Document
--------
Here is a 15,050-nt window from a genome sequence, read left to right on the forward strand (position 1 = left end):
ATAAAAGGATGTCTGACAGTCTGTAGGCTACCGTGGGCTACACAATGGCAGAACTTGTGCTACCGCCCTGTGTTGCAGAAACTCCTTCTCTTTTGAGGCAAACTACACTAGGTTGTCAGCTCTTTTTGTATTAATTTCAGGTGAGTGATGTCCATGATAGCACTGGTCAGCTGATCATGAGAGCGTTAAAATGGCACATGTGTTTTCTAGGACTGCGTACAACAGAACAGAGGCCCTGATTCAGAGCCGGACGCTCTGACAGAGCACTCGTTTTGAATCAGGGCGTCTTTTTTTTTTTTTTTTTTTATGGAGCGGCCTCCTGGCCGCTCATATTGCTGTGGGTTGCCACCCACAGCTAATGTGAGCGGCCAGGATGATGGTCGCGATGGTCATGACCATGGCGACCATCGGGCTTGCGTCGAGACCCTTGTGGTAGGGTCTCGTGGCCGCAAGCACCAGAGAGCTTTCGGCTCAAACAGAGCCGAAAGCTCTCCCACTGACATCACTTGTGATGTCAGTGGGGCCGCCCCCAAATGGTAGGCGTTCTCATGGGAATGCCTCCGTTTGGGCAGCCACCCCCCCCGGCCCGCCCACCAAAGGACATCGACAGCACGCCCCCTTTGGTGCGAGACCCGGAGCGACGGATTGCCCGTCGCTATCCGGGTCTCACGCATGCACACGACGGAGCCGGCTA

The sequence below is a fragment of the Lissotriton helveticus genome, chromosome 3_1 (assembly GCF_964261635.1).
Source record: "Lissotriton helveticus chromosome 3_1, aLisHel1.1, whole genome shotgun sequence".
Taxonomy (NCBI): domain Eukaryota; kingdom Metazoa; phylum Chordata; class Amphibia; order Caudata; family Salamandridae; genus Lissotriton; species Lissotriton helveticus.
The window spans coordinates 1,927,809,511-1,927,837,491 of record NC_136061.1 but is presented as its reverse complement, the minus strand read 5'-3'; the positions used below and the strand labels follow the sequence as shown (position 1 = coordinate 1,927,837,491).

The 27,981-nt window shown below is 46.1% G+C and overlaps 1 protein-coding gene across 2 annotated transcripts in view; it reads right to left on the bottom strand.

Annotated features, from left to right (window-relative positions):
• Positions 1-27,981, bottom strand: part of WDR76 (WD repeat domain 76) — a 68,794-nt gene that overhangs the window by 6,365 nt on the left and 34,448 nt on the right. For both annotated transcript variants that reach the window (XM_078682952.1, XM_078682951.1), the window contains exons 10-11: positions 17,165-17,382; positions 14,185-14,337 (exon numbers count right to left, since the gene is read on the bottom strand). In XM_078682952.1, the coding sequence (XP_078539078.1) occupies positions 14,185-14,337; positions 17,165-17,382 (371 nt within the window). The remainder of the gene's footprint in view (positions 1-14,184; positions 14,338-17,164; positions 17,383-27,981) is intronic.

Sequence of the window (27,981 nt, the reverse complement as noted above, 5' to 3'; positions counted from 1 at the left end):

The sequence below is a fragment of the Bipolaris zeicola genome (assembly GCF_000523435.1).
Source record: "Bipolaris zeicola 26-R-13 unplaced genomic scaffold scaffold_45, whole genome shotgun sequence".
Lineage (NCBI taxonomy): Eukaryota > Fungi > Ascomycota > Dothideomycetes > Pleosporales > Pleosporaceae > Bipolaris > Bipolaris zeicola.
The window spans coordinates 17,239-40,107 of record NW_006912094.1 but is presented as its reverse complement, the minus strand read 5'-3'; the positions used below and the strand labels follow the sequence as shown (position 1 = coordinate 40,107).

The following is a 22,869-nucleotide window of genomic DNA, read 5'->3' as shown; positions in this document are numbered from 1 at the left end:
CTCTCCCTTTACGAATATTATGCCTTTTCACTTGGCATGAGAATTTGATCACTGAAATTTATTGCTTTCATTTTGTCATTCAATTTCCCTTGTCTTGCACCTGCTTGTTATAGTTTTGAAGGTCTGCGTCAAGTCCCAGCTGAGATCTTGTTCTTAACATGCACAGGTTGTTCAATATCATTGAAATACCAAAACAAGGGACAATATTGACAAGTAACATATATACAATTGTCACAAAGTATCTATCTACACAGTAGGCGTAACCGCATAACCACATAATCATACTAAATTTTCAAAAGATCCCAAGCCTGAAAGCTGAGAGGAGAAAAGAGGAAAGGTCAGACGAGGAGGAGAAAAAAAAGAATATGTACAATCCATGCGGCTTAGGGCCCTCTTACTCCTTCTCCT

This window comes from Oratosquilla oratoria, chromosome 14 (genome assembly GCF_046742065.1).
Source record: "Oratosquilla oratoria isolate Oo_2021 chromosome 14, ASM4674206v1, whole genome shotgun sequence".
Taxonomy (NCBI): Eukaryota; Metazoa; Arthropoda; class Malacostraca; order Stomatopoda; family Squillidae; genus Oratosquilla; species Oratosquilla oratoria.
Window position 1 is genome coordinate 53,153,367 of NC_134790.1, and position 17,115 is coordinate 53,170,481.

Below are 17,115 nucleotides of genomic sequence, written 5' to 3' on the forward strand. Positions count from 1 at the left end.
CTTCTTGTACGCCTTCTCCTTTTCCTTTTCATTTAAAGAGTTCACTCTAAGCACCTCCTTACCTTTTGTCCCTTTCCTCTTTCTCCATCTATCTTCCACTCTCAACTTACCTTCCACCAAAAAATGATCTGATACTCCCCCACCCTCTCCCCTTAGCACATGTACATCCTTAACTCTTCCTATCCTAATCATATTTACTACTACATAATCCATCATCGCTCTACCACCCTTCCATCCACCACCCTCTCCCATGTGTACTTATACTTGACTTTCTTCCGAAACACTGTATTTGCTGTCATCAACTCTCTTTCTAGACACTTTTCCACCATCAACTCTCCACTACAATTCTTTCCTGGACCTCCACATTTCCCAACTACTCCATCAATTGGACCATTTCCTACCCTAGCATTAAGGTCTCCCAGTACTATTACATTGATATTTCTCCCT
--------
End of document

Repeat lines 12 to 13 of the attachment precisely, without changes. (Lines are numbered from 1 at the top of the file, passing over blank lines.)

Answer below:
Source record: "Bipolaris zeicola 26-R-13 unplaced genomic scaffold scaffold_45, whole genome shotgun sequence".
Lineage (NCBI taxonomy): Eukaryota > Fungi > Ascomycota > Dothideomycetes > Pleosporales > Pleosporaceae > Bipolaris > Bipolaris zeicola.